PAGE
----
Defying all predictions, Donald Trump won the US presidential elections against his Democratic rival Hillary Clinton. He has exposed the US establishment and what it stands for.
There is much angst among media pundits and establishmentarians in the US at the election of Donald Trump as president. Many Europeans are also tearing their hair out at his rise to the “most powerful” office in the world. This is not how it was supposed to turn out. After all, on the day of the election, the New York Times (NYT), the establishment’s quintessential mouthpiece, had boldly predicted that Hillary Clinton’s chances of winning the election were 84% compared to Trump’s 16%. To be fair to the NYT, it based its analysis on compiling a composite data of results from numerous pollsters. Newsweek went so far as to print, in advance, 175,000 copies with Hillary’s photo on the cover with the bold headline: “Madam President.” How could the establishment get it so wrong?
It would serve little purpose to go into a detailed analysis of the why and how of the election result. The fact is, Trump is now president-elect of the US. It is, however, pertinent to state that the Democratic Party lost the day Hillary Clinton defeated Bernie Sanders for the party nomination. Regrettably, Sanders then acquiesced in the democratic charade endorsing Hillary. Further, the vote was not so much for Trump as it was against Hillary. People wanted change and the old woman simply did not offer anything to inspire even own her voter base, much less the broader electorate. The result was both a repudiation of Barack Obama’s silver-tongued but drone-laced legacy as well as the establishment. If anything can be said in Trump’s favor, it is that he consigned two dynasties — the Bushes and the Clintons — to the dustbin of history.
There was immediate reaction to Trump’s election from educated Americans: students and political activists. There were several days of protests in most major cities with slogans like “Trump is not my president.” These later changed to rejecting the electoral system, chiefly the electoral college itself. While such marches will achieve little by way of bringing about political change, they reflect the dissatisfaction brewing beneath the surface. The American system has failed to deliver. It is geared toward serving only the rich and powerful while ordinary people are impoverished.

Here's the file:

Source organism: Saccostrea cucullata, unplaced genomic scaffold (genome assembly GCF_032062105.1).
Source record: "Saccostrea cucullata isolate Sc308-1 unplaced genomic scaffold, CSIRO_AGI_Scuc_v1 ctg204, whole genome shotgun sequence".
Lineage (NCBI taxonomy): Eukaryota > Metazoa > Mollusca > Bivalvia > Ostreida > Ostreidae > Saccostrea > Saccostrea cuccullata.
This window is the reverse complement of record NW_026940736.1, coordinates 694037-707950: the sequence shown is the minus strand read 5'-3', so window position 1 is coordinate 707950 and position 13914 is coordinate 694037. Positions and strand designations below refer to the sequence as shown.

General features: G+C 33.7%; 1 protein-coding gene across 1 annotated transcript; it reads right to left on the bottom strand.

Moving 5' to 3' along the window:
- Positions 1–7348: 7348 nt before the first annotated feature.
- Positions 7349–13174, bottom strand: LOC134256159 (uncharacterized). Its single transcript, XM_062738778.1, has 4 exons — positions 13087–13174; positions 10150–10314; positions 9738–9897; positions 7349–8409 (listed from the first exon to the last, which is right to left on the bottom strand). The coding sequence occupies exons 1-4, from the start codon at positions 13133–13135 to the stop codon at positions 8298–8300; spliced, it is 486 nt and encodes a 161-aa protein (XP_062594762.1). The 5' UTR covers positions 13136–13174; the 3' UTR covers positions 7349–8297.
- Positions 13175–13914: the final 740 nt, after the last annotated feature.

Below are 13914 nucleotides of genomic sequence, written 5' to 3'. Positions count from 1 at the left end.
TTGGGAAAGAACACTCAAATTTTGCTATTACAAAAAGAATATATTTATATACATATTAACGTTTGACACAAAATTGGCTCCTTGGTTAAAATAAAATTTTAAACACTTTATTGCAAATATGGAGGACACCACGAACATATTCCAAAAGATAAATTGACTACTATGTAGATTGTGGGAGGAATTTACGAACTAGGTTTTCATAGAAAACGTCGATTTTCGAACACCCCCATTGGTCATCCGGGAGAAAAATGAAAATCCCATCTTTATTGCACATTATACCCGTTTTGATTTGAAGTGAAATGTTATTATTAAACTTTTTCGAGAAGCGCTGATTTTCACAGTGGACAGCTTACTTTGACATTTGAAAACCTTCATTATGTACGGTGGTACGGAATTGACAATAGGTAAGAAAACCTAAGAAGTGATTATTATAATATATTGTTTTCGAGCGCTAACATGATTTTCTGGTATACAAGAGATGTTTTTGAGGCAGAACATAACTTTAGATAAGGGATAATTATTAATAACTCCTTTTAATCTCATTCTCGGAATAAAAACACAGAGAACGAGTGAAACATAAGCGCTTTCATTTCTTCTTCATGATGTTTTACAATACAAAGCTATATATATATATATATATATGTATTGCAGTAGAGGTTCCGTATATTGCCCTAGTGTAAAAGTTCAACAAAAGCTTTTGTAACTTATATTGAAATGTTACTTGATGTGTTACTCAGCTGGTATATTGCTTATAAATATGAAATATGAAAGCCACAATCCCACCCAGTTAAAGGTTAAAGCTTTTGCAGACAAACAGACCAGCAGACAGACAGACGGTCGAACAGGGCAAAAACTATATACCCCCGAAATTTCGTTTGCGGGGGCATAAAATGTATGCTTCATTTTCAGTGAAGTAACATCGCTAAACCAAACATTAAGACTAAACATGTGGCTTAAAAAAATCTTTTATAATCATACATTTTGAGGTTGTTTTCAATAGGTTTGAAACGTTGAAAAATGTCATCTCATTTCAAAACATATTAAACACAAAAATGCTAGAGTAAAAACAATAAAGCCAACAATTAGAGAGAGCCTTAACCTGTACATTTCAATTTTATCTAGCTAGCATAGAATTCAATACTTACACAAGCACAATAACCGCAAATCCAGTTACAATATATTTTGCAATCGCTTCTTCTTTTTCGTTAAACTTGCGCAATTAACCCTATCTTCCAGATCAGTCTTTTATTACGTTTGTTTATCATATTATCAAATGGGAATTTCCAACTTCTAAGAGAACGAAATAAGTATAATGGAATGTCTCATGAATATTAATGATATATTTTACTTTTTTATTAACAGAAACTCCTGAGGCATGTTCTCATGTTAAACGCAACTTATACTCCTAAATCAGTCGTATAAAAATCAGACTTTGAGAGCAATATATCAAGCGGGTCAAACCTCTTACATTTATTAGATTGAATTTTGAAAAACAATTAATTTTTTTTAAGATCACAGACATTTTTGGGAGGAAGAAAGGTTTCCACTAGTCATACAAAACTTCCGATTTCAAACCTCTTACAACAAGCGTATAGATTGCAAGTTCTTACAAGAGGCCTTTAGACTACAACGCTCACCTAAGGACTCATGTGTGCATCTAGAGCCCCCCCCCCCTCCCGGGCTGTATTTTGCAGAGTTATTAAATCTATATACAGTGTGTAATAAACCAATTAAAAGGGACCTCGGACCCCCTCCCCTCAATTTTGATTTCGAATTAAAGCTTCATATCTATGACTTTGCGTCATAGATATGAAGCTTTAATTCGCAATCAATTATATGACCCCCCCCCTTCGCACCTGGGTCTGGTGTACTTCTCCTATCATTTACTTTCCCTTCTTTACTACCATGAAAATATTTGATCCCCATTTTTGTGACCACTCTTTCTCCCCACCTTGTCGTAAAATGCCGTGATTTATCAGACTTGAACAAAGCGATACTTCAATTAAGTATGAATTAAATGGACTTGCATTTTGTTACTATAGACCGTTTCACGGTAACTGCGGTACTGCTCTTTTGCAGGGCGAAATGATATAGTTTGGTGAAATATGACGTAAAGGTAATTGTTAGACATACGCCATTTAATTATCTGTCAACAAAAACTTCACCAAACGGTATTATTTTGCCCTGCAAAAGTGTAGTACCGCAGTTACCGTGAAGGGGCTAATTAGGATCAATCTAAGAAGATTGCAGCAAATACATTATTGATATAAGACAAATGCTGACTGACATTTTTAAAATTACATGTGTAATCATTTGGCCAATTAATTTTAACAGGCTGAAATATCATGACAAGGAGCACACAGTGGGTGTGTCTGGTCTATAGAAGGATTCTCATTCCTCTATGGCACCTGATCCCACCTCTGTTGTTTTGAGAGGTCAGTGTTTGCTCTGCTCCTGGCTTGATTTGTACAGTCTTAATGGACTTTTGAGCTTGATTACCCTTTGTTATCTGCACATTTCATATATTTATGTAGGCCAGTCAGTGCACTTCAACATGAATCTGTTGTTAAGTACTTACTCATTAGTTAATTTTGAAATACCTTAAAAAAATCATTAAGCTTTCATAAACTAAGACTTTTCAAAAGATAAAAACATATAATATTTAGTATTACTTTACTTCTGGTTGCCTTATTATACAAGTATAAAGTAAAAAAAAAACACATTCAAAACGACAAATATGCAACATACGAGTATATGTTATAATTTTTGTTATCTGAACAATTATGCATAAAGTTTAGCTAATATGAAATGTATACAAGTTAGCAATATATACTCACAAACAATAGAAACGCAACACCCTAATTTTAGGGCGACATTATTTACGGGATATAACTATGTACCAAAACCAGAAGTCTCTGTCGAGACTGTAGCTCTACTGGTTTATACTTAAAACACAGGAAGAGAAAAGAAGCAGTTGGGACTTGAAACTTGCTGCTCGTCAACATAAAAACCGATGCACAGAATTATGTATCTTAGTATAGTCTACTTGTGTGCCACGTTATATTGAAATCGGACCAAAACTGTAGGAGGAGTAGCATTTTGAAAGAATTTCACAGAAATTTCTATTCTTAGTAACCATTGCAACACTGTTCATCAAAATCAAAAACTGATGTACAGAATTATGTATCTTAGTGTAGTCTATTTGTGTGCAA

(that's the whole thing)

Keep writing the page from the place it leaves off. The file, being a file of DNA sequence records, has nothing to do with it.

Trump can expect a turbulent four years in the White House. He is a demagogue and a dangerous one at that. He is also a certified racist. But we may expect less belligerency abroad in his presidency if he implements his campaign statements. He has said he wants America’s allies to “pay” for their own protection. The Bani Saud free-riders who had invested heavily in Clinton, please note! Trump has also had detailed discussions with Russian President Vladimir Putin and there is speculation that Trump may end America’s support for the terrorists in Syria regardless of their ever-changing labels. If it materializes, this would be good.
Trump’s appointees to critical positions at home — National Security Advisor, Attorney General, and CIA Director — clearly point to the fact that he intends to pursue his racist, anti-immigrant, and Islamophobic agenda vigorously. Given that Trump is not much tuned in to policy — his interests are confined largely to making business, primarily real estate deals — means his advisors would have far greater say in policy formulation. The flip side is that he wants his own way. He is a bully and believes he knows what is best.
The American establishment has always been racist notwithstanding its contrived civility. If the establishment is upset, it is because Trump has torn the mask off its real face. America has the dubious distinction of killing millions people in the name of delivering democracy. It has always projected itself as the “shining light on the hill” and a “model for others” to emulate. Thanks to the internet, people around the world are waking up to the reality of America’s brutal nature. Trump will simply help this process by his antics.
If Trump concentrates on building America’s infrastructure that it badly needs, he will have fewer resources for wars abroad. It is no secret that America’s roads, bridges, water pipes, etc. are crumbling. Detroit is a ghost town; so are large sections of Philadelphia and cities in Ohio. America’s workers — white and black — have been dealt a cruel hand. The middle class is vanishing while the ultra-rich — the banksters and financiers — have never had it so good. America is a capitalist state for the poor and a welfare state for the rich.
The world of hegemons is crumbling. It started with Brexit but will not end with Trump. Major changes can be expected in France and Germany in the coming months. While the shift is to the right, it will also mean less foreign involvement. That should come as relief for Muslims even if NATO will not be buried!
Trump has exploded the myth of American exceptionalism even if he did not intend to do so.
Zafar Bangash is Director of the Institute of Contemporary Islamic Thought (ICIT).